- How will witnesses be provided with hearing documentation?
The Teacher will have access to the hearing papers. An individual witness bundle will be emailed to the teacher witness shortly before they are due to give evidence.
- Will all participants at the hearing have access to a suitable electronic device?
It is anticipated that each participant has access to a suitable electronic device. It is envisaged that GTCS and participants will perform checks in advance of any virtual hearing to ensure that such a hearing is at that time viable.
- Will all participants have a suitable internet connection capable of coping with the requirements of a virtual hearing?
It is anticipated that every participant will have access to a suitable internet connection.
- Will all participants have an appropriate location from where they can participate alone and undisturbed?
It is anticipated that every participant has access to an appropriate location to participate from.
The Teacher’s Representative opposed the application for the remainder of the Full Hearing to be conducted virtually. The Teacher’s Representative advised that following the interruption of proceedings, GTCS had written to the Teacher advising that his case was not suitable for a virtual hearing as it had been part-heard. Thereafter, the present application dated 8 December 2020 was intimated to the Teacher. It was submitted that it was not just and equitable for the remainder of the Full Hearing to be conducted virtually. The Teacher’s Representative contended that there was a vast difference between starting a case virtually and resuming a part-heard case in a different format to that in which it started. In particular, it was highlighted that the witnesses relied upon by the Presenting Officer had already given evidence in person. However, the witnesses relied upon by the Teacher, namely, himself and another witness would give evidence virtually were the application to be granted. It was said this would place the presentation of the Teacher’s case at a substantial disadvantage. The Teacher’s Representative referred to Article 6 of the European Convention on Human Rights and in particular the concept of equality of arms. It was submitted that there would be a degradation of the fairness of the proceedings if the application was granted. The Teacher’s Representative stated that it was already more than one year since the start of the Full Hearing and that there would be no significant advantage in reducing the delay by holding a virtual hearing. The appropriate approach would be to refuse the application and allow the proceedings to continue after a further short delay when the public health concerns caused by the pandemic were alleviated.
The Panel appreciated that it should balance all of the relevant factors outlined above, the interests of the parties and the public interest in deciding whether or not to grant the application.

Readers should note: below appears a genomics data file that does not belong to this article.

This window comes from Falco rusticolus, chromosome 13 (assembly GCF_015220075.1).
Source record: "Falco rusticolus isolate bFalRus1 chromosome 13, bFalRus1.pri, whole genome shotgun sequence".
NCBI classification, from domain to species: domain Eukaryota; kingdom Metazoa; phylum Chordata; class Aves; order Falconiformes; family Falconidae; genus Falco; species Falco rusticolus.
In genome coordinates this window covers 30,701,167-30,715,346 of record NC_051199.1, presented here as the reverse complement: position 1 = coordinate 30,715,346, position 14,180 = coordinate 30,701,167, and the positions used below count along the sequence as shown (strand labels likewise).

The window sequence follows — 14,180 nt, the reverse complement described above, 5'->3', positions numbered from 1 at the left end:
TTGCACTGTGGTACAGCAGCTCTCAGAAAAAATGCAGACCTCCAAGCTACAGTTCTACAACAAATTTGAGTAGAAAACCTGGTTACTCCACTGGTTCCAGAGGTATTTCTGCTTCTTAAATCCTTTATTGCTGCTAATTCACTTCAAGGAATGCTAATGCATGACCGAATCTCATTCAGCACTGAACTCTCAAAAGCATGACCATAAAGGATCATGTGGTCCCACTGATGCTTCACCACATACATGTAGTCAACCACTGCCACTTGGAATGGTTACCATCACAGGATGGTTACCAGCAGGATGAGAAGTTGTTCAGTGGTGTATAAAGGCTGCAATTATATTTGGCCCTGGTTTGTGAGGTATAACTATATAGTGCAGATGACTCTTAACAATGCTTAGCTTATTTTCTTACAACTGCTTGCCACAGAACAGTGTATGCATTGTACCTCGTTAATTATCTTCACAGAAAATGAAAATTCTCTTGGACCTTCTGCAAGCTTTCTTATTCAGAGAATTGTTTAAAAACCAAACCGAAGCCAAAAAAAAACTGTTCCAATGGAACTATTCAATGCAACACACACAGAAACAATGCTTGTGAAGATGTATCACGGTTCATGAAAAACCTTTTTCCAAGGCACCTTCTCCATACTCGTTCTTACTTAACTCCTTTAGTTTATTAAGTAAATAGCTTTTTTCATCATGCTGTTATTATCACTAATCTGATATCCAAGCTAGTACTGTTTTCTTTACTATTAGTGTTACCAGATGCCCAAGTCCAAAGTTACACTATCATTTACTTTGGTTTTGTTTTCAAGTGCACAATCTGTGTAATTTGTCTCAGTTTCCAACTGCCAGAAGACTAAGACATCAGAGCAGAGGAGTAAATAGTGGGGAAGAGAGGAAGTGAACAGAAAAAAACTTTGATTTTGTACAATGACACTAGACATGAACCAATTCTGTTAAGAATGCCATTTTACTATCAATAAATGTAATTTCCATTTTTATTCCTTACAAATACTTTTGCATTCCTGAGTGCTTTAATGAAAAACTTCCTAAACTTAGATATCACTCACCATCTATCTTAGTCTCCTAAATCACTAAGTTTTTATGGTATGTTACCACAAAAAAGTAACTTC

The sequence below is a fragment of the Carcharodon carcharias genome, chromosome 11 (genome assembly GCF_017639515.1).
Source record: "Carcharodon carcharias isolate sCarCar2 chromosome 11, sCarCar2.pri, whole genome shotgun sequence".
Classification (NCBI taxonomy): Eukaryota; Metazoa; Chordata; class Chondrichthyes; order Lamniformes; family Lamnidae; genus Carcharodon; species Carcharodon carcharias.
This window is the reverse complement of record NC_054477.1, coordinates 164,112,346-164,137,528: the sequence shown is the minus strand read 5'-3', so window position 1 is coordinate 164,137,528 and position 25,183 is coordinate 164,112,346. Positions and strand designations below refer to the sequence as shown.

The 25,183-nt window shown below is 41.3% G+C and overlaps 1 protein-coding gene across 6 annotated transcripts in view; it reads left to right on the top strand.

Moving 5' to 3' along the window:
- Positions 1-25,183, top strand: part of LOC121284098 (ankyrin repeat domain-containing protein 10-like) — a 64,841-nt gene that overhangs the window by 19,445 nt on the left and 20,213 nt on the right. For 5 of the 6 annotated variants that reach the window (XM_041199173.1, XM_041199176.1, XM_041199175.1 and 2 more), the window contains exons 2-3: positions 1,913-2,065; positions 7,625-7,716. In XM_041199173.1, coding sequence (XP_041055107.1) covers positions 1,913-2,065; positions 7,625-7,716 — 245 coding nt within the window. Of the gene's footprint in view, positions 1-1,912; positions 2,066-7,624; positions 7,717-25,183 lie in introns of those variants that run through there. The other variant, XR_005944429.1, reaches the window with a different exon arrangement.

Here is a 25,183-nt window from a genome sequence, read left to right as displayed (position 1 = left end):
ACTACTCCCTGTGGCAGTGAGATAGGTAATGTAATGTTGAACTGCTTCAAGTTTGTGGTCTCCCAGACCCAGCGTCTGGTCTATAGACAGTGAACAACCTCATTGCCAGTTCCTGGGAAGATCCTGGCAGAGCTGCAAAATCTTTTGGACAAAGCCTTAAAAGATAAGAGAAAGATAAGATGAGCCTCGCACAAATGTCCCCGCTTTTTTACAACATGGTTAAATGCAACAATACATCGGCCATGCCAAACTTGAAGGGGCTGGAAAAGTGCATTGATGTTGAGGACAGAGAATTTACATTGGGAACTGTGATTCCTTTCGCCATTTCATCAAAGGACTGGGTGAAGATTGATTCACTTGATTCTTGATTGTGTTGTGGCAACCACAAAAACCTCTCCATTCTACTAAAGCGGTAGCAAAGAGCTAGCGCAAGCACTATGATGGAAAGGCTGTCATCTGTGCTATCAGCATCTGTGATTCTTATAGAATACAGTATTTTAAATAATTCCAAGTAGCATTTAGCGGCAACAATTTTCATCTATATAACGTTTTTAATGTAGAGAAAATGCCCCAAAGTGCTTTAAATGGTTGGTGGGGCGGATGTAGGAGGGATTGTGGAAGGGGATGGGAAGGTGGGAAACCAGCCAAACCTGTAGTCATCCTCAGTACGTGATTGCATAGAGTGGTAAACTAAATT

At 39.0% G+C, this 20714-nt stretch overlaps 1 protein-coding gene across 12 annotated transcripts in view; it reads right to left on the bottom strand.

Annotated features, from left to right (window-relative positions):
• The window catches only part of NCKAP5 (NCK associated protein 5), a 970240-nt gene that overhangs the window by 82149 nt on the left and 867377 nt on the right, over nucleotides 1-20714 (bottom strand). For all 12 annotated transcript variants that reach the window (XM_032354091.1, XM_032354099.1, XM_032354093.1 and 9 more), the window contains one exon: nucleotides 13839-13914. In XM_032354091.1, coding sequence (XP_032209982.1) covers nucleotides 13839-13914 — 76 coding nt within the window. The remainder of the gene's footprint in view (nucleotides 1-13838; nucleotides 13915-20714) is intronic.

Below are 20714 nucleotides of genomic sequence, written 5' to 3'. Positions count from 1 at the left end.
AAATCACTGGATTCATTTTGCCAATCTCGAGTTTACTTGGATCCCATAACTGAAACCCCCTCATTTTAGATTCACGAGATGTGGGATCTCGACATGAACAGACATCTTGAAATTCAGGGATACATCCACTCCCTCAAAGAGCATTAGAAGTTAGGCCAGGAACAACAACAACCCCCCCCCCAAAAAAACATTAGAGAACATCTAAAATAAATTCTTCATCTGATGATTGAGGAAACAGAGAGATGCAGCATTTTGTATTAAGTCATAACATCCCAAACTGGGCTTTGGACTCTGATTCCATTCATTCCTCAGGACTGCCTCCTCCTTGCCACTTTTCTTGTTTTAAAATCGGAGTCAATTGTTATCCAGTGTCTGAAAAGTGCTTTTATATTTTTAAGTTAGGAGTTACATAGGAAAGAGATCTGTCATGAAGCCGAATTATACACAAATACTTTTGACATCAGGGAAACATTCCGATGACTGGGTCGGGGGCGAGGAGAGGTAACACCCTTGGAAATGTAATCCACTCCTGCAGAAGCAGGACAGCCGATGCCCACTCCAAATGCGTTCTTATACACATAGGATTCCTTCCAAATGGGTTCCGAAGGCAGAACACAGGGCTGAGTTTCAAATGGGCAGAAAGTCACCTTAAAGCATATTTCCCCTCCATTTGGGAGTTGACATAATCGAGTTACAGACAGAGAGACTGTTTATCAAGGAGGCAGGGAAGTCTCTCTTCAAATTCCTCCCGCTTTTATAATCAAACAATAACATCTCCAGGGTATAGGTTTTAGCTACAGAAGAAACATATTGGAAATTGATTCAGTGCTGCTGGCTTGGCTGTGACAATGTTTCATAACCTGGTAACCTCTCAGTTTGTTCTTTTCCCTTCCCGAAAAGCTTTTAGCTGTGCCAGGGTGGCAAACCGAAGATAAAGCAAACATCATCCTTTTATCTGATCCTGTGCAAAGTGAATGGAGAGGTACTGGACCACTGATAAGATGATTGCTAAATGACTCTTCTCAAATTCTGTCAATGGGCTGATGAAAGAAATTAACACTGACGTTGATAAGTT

The Panel carefully considered the application and submissions made in response to it. The Panel had regard to the Rules and to the Use of Electronic Communications in Hearings Practice Statement as well as the advice, as required, of the Legal Assessor and Servicing Officer.
The Panel decided that the balance of the various factors and interests to be assessed in determining the application weighed in favour of refusing the application made.
The Panel was persuaded by the submissions made by the Teacher’s Representative. The Panel was aware of the procedural history and the apparent inconsistency in dealing with witnesses at the same stage in different ways. The Panel did not accept the submissions that there would necessarily be a degradation in the fairness of proceedings if the application was granted, but could readily accept that might be the perception of the Teacher and perhaps of a reasonably informed member of the public. There had already been a delay in proceedings and at this stage further delay, relatively speaking, would not have a significant impact upon the effect of the overall delay. If the public health concerns were to persist for a longer period, then the interests of justice may weigh in favour of granting a virtual hearing application. However, at this time, the Panel was of the view that the balance of the various factors was in favour of refusing the application.
The Teacher’s Representative invited the Panel to issue a direction that GTCS provide parties and the Panel with a transcript of the proceedings from 4 and 5 May 2020. The Panel noted that a substitute Legal Assessor would require to provide legal advice to the Panel when the full hearing resumed due to the non-availability of the initial Legal Assessor. In addition, the Panel was conscious of the delay that there will have been when the full hearing resumes. In order to offset any effect of such a delay, the Panel considered that it would benefit parties, Legal Assessor and Panel if a contemporaneous account of the earlier proceedings was available. This would support participants’ recollections, aid submissions and assist the analysis of evidence and submissions. To that end, the Panel ordered, in the particular circumstances of this unusual case, that GTCS makes available to parties the recording of the earlier proceedings. In addition, the Panel recommended that GTCS has a transcript of the earlier proceedings prepared and made available to the parties, the Legal Assessor and the Panel.